I only want to start this as a hobbie but like my motorcycle hobbie it takes money for up keep and parts and upgrades. While it is not that easy to make money with my motorcycle, knife making on the other hand has an ability to pay for itself.

Is it un heard of for a Newbie such as my self to sell a handfull of creations to buy that grinder or even more blade stock and materials?

If not no worris this will just be a hobbie but will take longer to be funded.

joe
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  #13  
Old 08-27-2008, 09:42 PM
Doug Lester Doug Lester is offline
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You ask very deep question, young grasshopper...is this just a hobby for most? It is real easy for this to become an obcession and forever control your desteny, it will. On the serious side, which I'm trying to avoid, few makers make a living or any signifcant part of it by making blades. I think a lot of the "full time" professional knifemakers have another source of income, like a pension or a part-time job that brings in a regular paycheck and maybe supplies health insurance. Maybe they have one of those wierd job that they have something like one week of 10hr shifts then a week off or maybe like a fireman who has two or three 24hr shifts a week with the rest of the time off.

Depending on the skill level that you achieve, knifemaking could pay for itself but I think that that has to be secondary. Learning the art has to be the primary reason for building knives or you won't learn it well enough to have someone want to buy your knives. We have to offer something special. Why would someone pay one hundred, two hundred dollars and up (possibly way up) for a hand made knife that looks pretty much like a production knife that can be had for less than $100? Learn to make that special knife and you will make a knife that someone will want to buy. Concentrate on making a knife to sell and you may not learn to make it special.

Doug Lester


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  #14  
Old 08-27-2008, 09:52 PM
Dragon-X Dragon-X is offline
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Great advice once again.

First and for most, I have only been a member for a couple of days and you guys have been so helpful.

Here is a pic of my first kit:



I know it was an easy one but I think I have been bitten by the bug and all I can thing about now is learning to make my own blades.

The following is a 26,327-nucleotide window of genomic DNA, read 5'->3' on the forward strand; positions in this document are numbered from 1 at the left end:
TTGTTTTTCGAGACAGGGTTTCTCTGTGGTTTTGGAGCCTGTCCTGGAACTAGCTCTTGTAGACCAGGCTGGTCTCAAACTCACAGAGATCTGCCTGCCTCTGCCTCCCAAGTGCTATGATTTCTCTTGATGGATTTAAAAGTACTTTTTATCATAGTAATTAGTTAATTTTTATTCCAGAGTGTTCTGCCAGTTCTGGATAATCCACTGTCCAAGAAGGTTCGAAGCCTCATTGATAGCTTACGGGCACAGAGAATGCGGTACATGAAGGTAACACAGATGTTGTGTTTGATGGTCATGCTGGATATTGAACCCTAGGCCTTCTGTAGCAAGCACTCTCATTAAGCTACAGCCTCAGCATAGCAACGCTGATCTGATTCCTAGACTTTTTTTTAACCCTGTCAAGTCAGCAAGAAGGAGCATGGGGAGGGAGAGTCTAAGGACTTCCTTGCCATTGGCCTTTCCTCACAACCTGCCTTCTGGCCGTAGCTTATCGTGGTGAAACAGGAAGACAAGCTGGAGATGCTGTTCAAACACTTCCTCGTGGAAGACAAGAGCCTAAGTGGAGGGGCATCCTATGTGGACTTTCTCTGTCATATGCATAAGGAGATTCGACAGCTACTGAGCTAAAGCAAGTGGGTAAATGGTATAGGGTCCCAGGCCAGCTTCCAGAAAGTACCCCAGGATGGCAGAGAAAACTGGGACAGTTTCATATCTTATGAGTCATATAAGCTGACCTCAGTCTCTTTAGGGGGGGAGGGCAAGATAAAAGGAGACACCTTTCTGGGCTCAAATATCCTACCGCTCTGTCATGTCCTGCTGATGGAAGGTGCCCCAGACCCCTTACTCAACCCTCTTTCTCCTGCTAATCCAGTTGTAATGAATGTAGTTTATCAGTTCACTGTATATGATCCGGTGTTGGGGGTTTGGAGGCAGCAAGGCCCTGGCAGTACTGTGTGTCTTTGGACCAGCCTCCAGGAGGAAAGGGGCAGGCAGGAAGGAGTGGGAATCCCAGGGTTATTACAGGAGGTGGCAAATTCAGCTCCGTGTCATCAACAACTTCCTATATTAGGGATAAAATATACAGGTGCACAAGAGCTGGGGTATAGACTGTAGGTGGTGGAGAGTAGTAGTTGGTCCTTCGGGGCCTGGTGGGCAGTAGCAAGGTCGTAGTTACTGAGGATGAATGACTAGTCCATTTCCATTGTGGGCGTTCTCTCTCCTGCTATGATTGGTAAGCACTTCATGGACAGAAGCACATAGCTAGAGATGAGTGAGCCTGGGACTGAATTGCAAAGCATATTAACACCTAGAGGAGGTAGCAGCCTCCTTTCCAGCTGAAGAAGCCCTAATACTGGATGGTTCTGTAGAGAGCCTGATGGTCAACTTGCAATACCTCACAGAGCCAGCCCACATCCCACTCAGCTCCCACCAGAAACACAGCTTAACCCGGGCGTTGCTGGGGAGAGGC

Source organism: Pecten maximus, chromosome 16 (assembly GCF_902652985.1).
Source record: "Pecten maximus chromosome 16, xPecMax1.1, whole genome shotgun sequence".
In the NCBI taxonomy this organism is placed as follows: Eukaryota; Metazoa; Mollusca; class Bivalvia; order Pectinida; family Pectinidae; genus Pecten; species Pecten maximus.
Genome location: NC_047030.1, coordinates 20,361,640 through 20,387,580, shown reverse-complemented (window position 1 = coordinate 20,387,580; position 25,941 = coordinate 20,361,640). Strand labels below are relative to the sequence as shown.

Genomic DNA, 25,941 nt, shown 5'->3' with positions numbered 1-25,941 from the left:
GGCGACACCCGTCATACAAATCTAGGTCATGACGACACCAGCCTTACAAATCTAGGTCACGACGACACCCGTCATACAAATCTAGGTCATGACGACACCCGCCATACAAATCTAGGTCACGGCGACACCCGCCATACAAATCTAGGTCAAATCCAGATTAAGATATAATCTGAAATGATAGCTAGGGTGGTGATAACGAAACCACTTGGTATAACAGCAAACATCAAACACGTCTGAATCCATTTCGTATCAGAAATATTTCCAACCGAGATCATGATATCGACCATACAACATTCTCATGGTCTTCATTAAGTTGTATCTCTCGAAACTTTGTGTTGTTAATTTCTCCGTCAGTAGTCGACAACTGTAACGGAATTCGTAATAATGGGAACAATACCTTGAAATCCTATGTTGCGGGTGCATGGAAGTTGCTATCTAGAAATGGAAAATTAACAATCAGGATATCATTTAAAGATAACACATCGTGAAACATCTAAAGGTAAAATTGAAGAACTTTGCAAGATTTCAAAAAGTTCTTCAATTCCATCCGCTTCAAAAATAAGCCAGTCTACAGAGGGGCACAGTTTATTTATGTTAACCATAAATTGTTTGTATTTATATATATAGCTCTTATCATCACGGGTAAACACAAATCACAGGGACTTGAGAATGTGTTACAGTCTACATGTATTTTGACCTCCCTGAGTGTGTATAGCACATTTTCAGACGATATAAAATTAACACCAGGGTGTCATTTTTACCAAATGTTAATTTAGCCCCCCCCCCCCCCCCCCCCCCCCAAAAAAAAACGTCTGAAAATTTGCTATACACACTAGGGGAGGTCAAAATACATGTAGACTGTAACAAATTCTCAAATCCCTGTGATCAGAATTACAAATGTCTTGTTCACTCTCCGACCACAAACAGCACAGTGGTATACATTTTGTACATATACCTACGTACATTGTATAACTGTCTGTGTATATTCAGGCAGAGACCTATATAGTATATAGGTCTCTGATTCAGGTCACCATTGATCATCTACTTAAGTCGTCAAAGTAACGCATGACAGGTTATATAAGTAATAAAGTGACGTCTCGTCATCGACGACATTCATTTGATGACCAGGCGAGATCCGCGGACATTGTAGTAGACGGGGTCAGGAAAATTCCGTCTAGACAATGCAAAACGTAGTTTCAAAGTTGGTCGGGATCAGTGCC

Again thanks for the advice....

Joe
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  #15  
Old 08-27-2008, 10:39 PM
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DiamondG Knives DiamondG Knives is offline
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Joe

You have recived some sage advice here.

Please be warned..... This starts as a hobby and can easily become an addiction.
Lord help you if you should start forging! And as far as making a living at it, I think if I were to win the Lotto tomarrow, Id probably still make knives untill I ran out of money

All the fun aside, Invest what you can afford wisely. I have a LOT of tools that I once "thought" Id use. The best suggestion I could make would be to try and visit a knifemaker in your area. Ask lots of questions. Most makers I know will go out of there way to explain what they do, and guide new makers as best they can.

I can reccomend the Grizzly Knifemakers Grinder whole hog, Ive had one for at least 12 years, and even though I have a KMG now, I still use the Grizz a lot. With just a bit of tweaking, its a great machine. I also have Grizz 12" disc grinder, and a 1HP twin arbor buffer. I have not bought any tools from Grizzly I havnt been happy with.

Kick back, cruise the forums, ask LOTS of questions (there arnt any dumb ones) the are a lot of archived threads oin here, so use the search button, youll be amazed how many threads there are on diffrent topics.

And I always remember what MS Jim Crowell told me once "Knifemaking is like life, its a journey not a destination. Enjoy the ride"

If I can ever be of any help, please feel free to email me @ mikegarner69@hotmail.com

God Bless
Mike